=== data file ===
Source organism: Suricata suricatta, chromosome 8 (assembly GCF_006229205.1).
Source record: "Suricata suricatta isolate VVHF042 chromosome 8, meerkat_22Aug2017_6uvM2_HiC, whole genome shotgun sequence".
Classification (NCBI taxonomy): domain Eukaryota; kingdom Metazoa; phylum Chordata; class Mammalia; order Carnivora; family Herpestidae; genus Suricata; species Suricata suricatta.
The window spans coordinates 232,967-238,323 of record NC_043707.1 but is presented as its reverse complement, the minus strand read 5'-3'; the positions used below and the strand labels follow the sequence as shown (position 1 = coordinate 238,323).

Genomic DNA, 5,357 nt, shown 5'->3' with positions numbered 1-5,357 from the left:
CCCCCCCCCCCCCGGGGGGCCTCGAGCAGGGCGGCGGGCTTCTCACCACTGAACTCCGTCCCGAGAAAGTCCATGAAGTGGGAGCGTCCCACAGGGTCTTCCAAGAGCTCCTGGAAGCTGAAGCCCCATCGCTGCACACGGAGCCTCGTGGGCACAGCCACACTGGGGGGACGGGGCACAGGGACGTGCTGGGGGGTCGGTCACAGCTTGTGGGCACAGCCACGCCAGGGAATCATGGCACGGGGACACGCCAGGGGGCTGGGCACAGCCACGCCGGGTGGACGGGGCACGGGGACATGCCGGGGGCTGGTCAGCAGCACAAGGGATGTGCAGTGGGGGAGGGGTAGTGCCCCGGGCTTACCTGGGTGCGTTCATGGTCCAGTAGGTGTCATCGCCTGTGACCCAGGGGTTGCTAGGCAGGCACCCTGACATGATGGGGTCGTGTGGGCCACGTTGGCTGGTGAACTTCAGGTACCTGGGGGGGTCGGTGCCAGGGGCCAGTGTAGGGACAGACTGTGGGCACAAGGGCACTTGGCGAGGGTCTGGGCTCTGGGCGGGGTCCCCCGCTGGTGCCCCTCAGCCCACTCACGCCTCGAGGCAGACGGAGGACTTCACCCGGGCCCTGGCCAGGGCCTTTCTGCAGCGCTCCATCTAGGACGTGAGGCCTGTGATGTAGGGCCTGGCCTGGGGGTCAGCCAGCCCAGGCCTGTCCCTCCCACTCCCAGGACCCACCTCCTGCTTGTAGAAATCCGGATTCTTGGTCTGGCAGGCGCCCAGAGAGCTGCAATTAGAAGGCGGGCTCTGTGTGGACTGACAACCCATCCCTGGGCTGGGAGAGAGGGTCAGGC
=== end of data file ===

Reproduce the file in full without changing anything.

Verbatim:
Source organism: Suricata suricatta, chromosome 8 (assembly GCF_006229205.1).
Source record: "Suricata suricatta isolate VVHF042 chromosome 8, meerkat_22Aug2017_6uvM2_HiC, whole genome shotgun sequence".
Classification (NCBI taxonomy): domain Eukaryota; kingdom Metazoa; phylum Chordata; class Mammalia; order Carnivora; family Herpestidae; genus Suricata; species Suricata suricatta.
The window spans coordinates 232,967-238,323 of record NC_043707.1 but is presented as its reverse complement, the minus strand read 5'-3'; the positions used below and the strand labels follow the sequence as shown (position 1 = coordinate 238,323).

Genomic DNA, 5,357 nt, shown 5'->3' with positions numbered 1-5,357 from the left:
CCCCCCCCCCCCCGGGGGGCCTCGAGCAGGGCGGCGGGCTTCTCACCACTGAACTCCGTCCCGAGAAAGTCCATGAAGTGGGAGCGTCCCACAGGGTCTTCCAAGAGCTCCTGGAAGCTGAAGCCCCATCGCTGCACACGGAGCCTCGTGGGCACAGCCACACTGGGGGGACGGGGCACAGGGACGTGCTGGGGGGTCGGTCACAGCTTGTGGGCACAGCCACGCCAGGGAATCATGGCACGGGGACACGCCAGGGGGCTGGGCACAGCCACGCCGGGTGGACGGGGCACGGGGACATGCCGGGGGCTGGTCAGCAGCACAAGGGATGTGCAGTGGGGGAGGGGTAGTGCCCCGGGCTTACCTGGGTGCGTTCATGGTCCAGTAGGTGTCATCGCCTGTGACCCAGGGGTTGCTAGGCAGGCACCCTGACATGATGGGGTCGTGTGGGCCACGTTGGCTGGTGAACTTCAGGTACCTGGGGGGGTCGGTGCCAGGGGCCAGTGTAGGGACAGACTGTGGGCACAAGGGCACTTGGCGAGGGTCTGGGCTCTGGGCGGGGTCCCCCGCTGGTGCCCCTCAGCCCACTCACGCCTCGAGGCAGACGGAGGACTTCACCCGGGCCCTGGCCAGGGCCTTTCTGCAGCGCTCCATCTAGGACGTGAGGCCTGTGATGTAGGGCCTGGCCTGGGGGTCAGCCAGCCCAGGCCTGTCCCTCCCACTCCCAGGACCCACCTCCTGCTTGTAGAAATCCGGATTCTTGGTCTGGCAGGCGCCCAGAGAGCTGCAATTAGAAGGCGGGCTCTGTGTGGACTGACAACCCATCCCTGGGCTGGGAGAGAGGGTCAGGC